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surge in(to something)

to burst or gush into something or some place. The water surged into the valley after the dam broke. The doors opened and the people surged in.
See also: surge

surge out (of something)

to burst forth or gush out of something or some place. The water surged out of the huge crack in the dam. We saw the crack where the water surged out.
See also: out, surge

surge up

to rush or gush upwards. A spring of fresh water surged up under the stone and flowed out on the ground. The oil surged up and blew out into the open air in a tall black column.
See also: surge, up
References in classic literature ?
More and more the surges of everlasting nature enter into me, and I become public and human in my regards and actions.
I caught sight of him toiling at the main-sheet, heaving it in and flat with his tremendous muscles, the stern of the schooner lifted high in the air and his body outlined against a white surge of sea sweeping past.
It seemed incredible that the next surge should not crush the Ghost down upon the tiny eggshell.
Weakly I rose for the last time--my tortured lungs gasped for the breath that would fill them with a strange and numbing element, but instead I felt the revivifying breath of life-giving air surge through my starving nostrils into my dying lungs.
2, 2015 /PRNewswire/ -- Surge arresters are used to protect electronic appliances and machineries from damages caused due to sudden voltage surges.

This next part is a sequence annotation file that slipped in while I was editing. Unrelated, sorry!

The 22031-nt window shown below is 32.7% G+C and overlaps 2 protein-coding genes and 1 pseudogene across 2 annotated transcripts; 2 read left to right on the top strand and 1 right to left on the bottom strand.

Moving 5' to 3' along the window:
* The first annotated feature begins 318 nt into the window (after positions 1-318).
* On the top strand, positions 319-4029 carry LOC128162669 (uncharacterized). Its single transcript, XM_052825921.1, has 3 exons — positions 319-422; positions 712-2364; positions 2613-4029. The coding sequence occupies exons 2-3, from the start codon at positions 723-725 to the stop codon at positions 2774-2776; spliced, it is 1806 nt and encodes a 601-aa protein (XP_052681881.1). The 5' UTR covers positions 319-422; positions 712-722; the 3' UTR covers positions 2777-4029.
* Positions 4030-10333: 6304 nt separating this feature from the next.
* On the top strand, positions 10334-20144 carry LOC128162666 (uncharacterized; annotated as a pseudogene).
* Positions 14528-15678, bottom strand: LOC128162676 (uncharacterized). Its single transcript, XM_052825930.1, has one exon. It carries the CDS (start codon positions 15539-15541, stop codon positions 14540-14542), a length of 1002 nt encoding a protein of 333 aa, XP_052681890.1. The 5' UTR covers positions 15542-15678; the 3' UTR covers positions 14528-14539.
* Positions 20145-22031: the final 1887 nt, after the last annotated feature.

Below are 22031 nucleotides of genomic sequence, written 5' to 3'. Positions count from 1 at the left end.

To protect these devices from the power surges or spikes, the demand for surge protection devices is increasing.
These GDTs are engineered to protect sensitive electronic equipment from surges under harsh environments including temperatures ranging from ?
No geographic region along the Gulf of Mexico or Atlantic Ocean is safe from hurricane damage, and in turn, storm surges.
Deadly flooding caused by storm surges will occur more frequently as the climate warms, scientists predict.
Power problems caused by small surges, spikes and sags in the electricity supply cause 15 times more problems today than viruses," says Bahram Mechanic, CEO of SmartPower Systems Inc.
As part of the new series of "NIST Recommended Practices Guides," a 20-page booklet has been developed for the general public on how to protect residential appliances and consumer electronics against power surges.
Protect your laptop against erratic electrical current and telephone line surges and spikes anywhere in the world.
Many modern UPSs do triple duty: They also protect against surges and swings.
The "eco Surge " consumes less power to suppress surges, thus less heat is generated.